He only realised that he made a mistake and apologised for it at a different session in Putrajaya. That it took him a day or two to realise he had fumbled – and that too after it had been pointed out to him – doesn’t really speak much of his intention or mental acuity.

And it is not like Anwar doesn’t understand that words can hurt. When the former education minister Datuk Dr Radzi Jidin threw some choice words against him, the latter was so hurt by it that the Malaysian Communications and Multimedia Commission (MCMC) demanded that MalaysiaNow – the only publication that reported what was said in verbatim – take down the report while MACC subjected Radzi to a in corruption investigation a few days later.

(Editor’s Note: However, the Bersatu Putrajaya MP took a jibe at Anwar when he teased that there are some people who like to quote verses or arguments that are supposedly lifted from a certain scripture even though the said verse or argument does not even exist.

“This technique is used so that they appear smarter and more sophisticated than others. These people are also quite confident when speaking because they think that everyone who listens will be amazed and believe what is said,” penned Radzi on his Facebook page.

“From a psychological point of view, this attitude is related to the concept of grandiosity and narcissistic personality disorder.”)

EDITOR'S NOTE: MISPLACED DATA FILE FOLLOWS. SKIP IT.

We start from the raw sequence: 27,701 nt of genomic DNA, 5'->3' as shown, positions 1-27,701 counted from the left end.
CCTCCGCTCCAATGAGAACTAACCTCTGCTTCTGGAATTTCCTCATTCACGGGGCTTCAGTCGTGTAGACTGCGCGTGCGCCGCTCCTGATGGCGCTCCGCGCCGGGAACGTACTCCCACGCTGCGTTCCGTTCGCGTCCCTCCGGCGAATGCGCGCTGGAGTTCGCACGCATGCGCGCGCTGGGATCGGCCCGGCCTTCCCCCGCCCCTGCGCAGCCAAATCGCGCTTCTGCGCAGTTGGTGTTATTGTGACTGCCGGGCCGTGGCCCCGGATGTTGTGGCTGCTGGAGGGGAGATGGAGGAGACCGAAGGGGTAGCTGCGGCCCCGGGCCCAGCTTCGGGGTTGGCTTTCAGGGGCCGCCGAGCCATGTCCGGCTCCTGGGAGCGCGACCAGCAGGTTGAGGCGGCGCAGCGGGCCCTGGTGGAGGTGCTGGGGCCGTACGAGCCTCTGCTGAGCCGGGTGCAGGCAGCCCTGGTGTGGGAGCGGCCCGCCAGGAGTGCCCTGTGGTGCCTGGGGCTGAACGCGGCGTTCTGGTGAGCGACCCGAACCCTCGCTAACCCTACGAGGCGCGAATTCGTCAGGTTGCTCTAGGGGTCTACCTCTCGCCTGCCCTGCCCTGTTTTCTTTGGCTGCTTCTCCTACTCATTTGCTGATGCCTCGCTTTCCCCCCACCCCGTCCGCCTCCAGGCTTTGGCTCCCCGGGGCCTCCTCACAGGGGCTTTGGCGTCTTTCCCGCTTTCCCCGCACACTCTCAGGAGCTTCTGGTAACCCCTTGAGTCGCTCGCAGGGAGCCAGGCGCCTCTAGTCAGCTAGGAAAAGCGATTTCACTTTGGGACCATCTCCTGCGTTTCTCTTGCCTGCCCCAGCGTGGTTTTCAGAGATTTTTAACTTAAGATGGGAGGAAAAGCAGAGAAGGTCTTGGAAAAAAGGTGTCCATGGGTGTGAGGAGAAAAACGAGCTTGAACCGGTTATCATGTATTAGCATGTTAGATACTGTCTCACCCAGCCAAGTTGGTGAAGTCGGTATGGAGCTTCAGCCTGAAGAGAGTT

Losing a valuable pillar

Anwar knows by his own experience and action that words do cause hurt and when one is hurt, one will entertain a desire to retaliate.

Anwar currently doesn’t lead a very strong government. He and his ministers keep repeating the mantra “we are strong, we won’t be toppled, we are strong, we won’t be toppled” precisely because they are not strong and they fear being toppled.

Even if the economy is doing great on paper as the Economy Minister Rafizi Ramli claims, it is only doing great on paper. At the grassroot level, nobody is saying that the economy is doing great. Some say it is OK while others say it is lousy but nobody says that it is doing great.

That Tun Daim Zainuddin’s Menara Ilham has been seized last week also suggests that the old order and the Madani government might be heading to collision in the near future.

Considering all this, it is most unfortunate that Anwar is choosing to alienate the Indians who are arguably his strong supporters for no good reason at this critical juncture.

William Faulkner had an insight about mules. He said: “A mule will labour 10 years willingly and patiently for you – for the privilege of kicking you once.”

The common folks are a lot like mules. We are often powerless and helpless, and have thus learned to endure the inequities that we are subjected to in silence. But one day – like the mule – we will get our chance to deliver one kick.

At the right time, just one kick at the right place is enough to bring the entire structure down. Sometimes, we are our own worst enemy. – Dec 25, 2023


Nehru Sathiamoorthy is a roving tutor who loves politics, philosophy and psychology.

The views expressed are solely of the author and do not necessarily reflect those of Focus Malaysia.

Subscribe and get top news delivered to your Inbox everyday for FREE